Never a Lady
After three books by this author, I’m still not sure if I like her work. Never a Lady fared better than the others and the last fifty pages, along with a beautiful ending, bumped my grade up so that this one earns a qualified recommendation.
Alexandra, Madame Larchmont, is a skilled fortune teller being paraded around London’s drawing rooms as entertainment. She enjoys herself by meeting new people and reading into their future with her cards. That is, until she spots a familiar figure from her past at a party.
Colin Oliver, Viscount Sutton, has come to London from his beloved Cornwall estate to find himself a bride. He fears he is in danger due to strange dreams and intuition. Believing he will soon die, he wants to produce an heir so as to keep the title from going to his brother, who enjoys being a country doctor and wants nothing to do with the peerage.
Alexandra flees the party to avoid meeting with the man who caught her stealing his watch four years earlier when she had been a thief. He catches up with her but acts as though he doesn’t recognize her from the past and retains her for a private reading to help with his bride hunt. Alexandra is still flustered from seeing him again, but also after overhearing a nefarious plot to murder someone at an upcoming ball. Of course, Colin is an ex-spy and so is the man hosting the unfortunate party. Once a few people are found murdered and Alexandra thinks she being followed around the East End by someone other than Colin, she is taken from her poor hovel, where she lives with her friend – and cares for unwanted children – to live in a fancy townhouse.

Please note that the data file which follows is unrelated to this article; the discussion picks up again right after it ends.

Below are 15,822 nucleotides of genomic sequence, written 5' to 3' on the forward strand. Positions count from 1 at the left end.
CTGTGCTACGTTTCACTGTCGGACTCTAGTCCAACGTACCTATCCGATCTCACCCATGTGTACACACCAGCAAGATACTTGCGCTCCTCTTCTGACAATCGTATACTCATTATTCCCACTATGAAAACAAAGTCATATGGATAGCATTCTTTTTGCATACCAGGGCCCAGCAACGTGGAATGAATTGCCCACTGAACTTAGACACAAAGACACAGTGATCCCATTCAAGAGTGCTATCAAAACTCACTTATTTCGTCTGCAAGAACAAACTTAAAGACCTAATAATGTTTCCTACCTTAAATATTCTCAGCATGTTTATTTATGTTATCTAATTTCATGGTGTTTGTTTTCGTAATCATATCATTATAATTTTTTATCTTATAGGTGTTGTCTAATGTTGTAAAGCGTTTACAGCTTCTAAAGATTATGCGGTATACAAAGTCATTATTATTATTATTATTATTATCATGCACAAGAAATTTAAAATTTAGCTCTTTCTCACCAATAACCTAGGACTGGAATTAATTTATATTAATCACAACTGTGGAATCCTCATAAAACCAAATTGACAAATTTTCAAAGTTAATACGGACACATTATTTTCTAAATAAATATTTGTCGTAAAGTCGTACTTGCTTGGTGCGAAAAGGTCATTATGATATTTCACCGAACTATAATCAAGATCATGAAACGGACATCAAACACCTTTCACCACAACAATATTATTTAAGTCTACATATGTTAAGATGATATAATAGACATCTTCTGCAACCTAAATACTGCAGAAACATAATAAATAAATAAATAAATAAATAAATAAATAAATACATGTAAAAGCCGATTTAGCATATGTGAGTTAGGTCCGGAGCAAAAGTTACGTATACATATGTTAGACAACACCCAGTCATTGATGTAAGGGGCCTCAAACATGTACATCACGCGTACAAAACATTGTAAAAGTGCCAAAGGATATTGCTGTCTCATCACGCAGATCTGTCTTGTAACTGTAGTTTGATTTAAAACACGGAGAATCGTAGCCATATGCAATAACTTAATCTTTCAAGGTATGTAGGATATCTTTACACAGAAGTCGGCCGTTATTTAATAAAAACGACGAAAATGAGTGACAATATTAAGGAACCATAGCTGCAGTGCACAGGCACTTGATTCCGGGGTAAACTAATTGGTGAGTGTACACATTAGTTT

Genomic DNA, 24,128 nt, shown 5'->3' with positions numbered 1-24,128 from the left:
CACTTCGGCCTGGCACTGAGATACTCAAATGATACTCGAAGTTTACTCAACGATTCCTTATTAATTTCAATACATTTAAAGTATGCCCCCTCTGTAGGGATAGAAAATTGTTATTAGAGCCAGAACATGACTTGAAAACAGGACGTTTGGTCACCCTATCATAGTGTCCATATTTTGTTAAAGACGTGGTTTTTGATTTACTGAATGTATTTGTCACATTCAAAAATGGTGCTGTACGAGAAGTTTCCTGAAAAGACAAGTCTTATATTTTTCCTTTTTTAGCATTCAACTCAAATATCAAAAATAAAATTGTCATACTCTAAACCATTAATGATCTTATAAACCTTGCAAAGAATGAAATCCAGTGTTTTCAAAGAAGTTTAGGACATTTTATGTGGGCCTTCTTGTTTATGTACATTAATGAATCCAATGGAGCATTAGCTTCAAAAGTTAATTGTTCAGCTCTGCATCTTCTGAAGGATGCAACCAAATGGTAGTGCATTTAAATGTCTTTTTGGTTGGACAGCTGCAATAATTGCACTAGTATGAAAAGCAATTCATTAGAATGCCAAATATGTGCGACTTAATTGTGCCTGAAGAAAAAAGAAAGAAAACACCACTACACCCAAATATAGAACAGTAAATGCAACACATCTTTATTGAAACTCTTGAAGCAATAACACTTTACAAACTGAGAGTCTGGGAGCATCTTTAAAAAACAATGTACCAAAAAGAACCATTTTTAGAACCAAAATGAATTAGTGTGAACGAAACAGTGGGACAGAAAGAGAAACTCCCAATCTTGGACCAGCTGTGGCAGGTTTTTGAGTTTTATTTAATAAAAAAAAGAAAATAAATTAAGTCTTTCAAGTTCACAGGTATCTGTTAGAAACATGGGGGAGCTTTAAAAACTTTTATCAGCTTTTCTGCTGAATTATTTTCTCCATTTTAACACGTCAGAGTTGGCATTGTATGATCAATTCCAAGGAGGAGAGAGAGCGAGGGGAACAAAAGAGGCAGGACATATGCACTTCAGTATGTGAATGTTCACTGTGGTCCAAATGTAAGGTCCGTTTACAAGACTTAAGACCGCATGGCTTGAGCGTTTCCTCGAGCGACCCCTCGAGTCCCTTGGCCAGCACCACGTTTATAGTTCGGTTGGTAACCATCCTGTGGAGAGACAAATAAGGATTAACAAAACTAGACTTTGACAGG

Once ensconced in the townhouse, the story centers on Alex and Colin’s affair. The author narrowly dodges a bullet when Colin thinks to ask Alex to be a temporary mistress because Alex is also contemplating an affair with him. Hence the awkward “you want me to be what???” scene was avoided. Things picked up and became more enjoyable from this point.
Throw in a couple of spicy love scenes and a true left-field villain and the story was entertaining. I just wouldn’t call it a fast read.
One of my problems was that the characters didn’t act or speak like what they were. Alexandra grew up basically an orphan in St. Giles. She turned to thievery at an early age to survive (before she was able to maintain the respectable position of fortune teller). She is depicted as a poverty stricken woman who works hard and always has, but she speaks like a lady and acts as one also. There was never really an explanation for her manners and demeanor.
Colin, also, was cast as some uptight aristocrat who was a slave to his title, but he never acted as one. He was determined to find a wife and only mentioned briefly that she needed to be respectable. His brother and father married for love and I never got the impression they would have had a problem if Colin picked someone other than a peer’s daughter as his bride.
There are some amusing moments even with a beginning and middle that dragged. Colin’s brother Nathan was fun, as was the banter between the brothers. I would have liked to learn a bit more about Alex’s life in the East End and the children she cared for. And Colin was rather obtuse by never even considering Alex for his wife. Granted most of his scenes consisted of lustful thoughts, but there was some depth there and he should have been able to spot that she was a possibility.
I’m normally a staunch epilogue supporter. I adore them. This was one case where I didn’t mind the lack. The ending scene, I thought, was beautiful. It wrapped up a loose end perfectly and very romantically. There was an underlying message throughout the book that these two were fated for each other. At first this was a bit overwhelming, but the end scene made it all the more worth it.
If you are already a fan of this author, or of Regency-set historicals, you may want to consider this one.